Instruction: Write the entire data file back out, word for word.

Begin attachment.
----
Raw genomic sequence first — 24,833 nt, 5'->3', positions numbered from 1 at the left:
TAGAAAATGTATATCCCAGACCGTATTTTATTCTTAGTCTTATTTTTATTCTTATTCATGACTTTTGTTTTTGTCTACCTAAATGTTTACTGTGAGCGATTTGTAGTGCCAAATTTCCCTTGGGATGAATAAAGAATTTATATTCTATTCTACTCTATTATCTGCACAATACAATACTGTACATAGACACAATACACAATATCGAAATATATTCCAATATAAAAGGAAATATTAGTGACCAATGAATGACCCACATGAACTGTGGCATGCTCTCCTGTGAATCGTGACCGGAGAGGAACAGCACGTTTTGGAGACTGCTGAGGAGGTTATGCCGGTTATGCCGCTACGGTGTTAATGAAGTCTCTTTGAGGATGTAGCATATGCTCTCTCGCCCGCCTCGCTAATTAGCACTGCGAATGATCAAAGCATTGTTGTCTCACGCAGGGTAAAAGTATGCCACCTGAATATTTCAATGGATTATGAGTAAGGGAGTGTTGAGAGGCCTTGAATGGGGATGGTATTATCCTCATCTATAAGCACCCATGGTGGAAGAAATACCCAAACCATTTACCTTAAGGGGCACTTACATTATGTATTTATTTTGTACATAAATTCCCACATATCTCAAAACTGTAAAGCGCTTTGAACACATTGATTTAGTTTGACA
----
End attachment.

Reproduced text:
Raw genomic sequence first — 24,833 nt, 5'->3', positions numbered from 1 at the left:
TAGAAAATGTATATCCCAGACCGTATTTTATTCTTAGTCTTATTTTTATTCTTATTCATGACTTTTGTTTTTGTCTACCTAAATGTTTACTGTGAGCGATTTGTAGTGCCAAATTTCCCTTGGGATGAATAAAGAATTTATATTCTATTCTACTCTATTATCTGCACAATACAATACTGTACATAGACACAATACACAATATCGAAATATATTCCAATATAAAAGGAAATATTAGTGACCAATGAATGACCCACATGAACTGTGGCATGCTCTCCTGTGAATCGTGACCGGAGAGGAACAGCACGTTTTGGAGACTGCTGAGGAGGTTATGCCGGTTATGCCGCTACGGTGTTAATGAAGTCTCTTTGAGGATGTAGCATATGCTCTCTCGCCCGCCTCGCTAATTAGCACTGCGAATGATCAAAGCATTGTTGTCTCACGCAGGGTAAAAGTATGCCACCTGAATATTTCAATGGATTATGAGTAAGGGAGTGTTGAGAGGCCTTGAATGGGGATGGTATTATCCTCATCTATAAGCACCCATGGTGGAAGAAATACCCAAACCATTTACCTTAAGGGGCACTTACATTATGTATTTATTTTGTACATAAATTCCCACATATCTCAAAACTGTAAAGCGCTTTGAACACATTGATTTAGTTTGACA